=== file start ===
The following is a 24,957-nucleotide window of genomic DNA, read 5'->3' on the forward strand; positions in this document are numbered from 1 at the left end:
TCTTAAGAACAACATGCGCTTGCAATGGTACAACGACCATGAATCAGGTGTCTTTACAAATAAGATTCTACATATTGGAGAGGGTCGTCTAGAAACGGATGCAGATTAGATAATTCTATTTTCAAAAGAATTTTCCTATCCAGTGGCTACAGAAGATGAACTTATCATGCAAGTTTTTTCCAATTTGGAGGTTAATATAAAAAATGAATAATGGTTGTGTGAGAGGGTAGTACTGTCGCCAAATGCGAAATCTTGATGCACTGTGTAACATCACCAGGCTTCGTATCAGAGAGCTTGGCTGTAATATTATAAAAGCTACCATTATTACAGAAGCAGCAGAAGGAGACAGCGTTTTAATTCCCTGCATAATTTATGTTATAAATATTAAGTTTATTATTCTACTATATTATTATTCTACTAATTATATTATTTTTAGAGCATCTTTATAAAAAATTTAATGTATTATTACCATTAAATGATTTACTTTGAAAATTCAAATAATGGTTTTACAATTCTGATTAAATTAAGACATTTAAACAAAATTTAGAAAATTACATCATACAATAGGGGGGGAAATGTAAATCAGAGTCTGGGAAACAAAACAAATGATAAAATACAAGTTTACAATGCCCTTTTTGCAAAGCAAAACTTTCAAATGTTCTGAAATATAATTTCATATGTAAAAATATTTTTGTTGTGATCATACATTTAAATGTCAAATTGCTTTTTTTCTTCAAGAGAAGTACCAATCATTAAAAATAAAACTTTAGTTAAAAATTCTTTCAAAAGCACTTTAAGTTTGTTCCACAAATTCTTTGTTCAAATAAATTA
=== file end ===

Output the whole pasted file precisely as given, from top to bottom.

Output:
The following is a 24,957-nucleotide window of genomic DNA, read 5'->3' on the forward strand; positions in this document are numbered from 1 at the left end:
TCTTAAGAACAACATGCGCTTGCAATGGTACAACGACCATGAATCAGGTGTCTTTACAAATAAGATTCTACATATTGGAGAGGGTCGTCTAGAAACGGATGCAGATTAGATAATTCTATTTTCAAAAGAATTTTCCTATCCAGTGGCTACAGAAGATGAACTTATCATGCAAGTTTTTTCCAATTTGGAGGTTAATATAAAAAATGAATAATGGTTGTGTGAGAGGGTAGTACTGTCGCCAAATGCGAAATCTTGATGCACTGTGTAACATCACCAGGCTTCGTATCAGAGAGCTTGGCTGTAATATTATAAAAGCTACCATTATTACAGAAGCAGCAGAAGGAGACAGCGTTTTAATTCCCTGCATAATTTATGTTATAAATATTAAGTTTATTATTCTACTATATTATTATTCTACTAATTATATTATTTTTAGAGCATCTTTATAAAAAATTTAATGTATTATTACCATTAAATGATTTACTTTGAAAATTCAAATAATGGTTTTACAATTCTGATTAAATTAAGACATTTAAACAAAATTTAGAAAATTACATCATACAATAGGGGGGGAAATGTAAATCAGAGTCTGGGAAACAAAACAAATGATAAAATACAAGTTTACAATGCCCTTTTTGCAAAGCAAAACTTTCAAATGTTCTGAAATATAATTTCATATGTAAAAATATTTTTGTTGTGATCATACATTTAAATGTCAAATTGCTTTTTTTCTTCAAGAGAAGTACCAATCATTAAAAATAAAACTTTAGTTAAAAATTCTTTCAAAAGCACTTTAAGTTTGTTCCACAAATTCTTTGTTCAAATAAATTA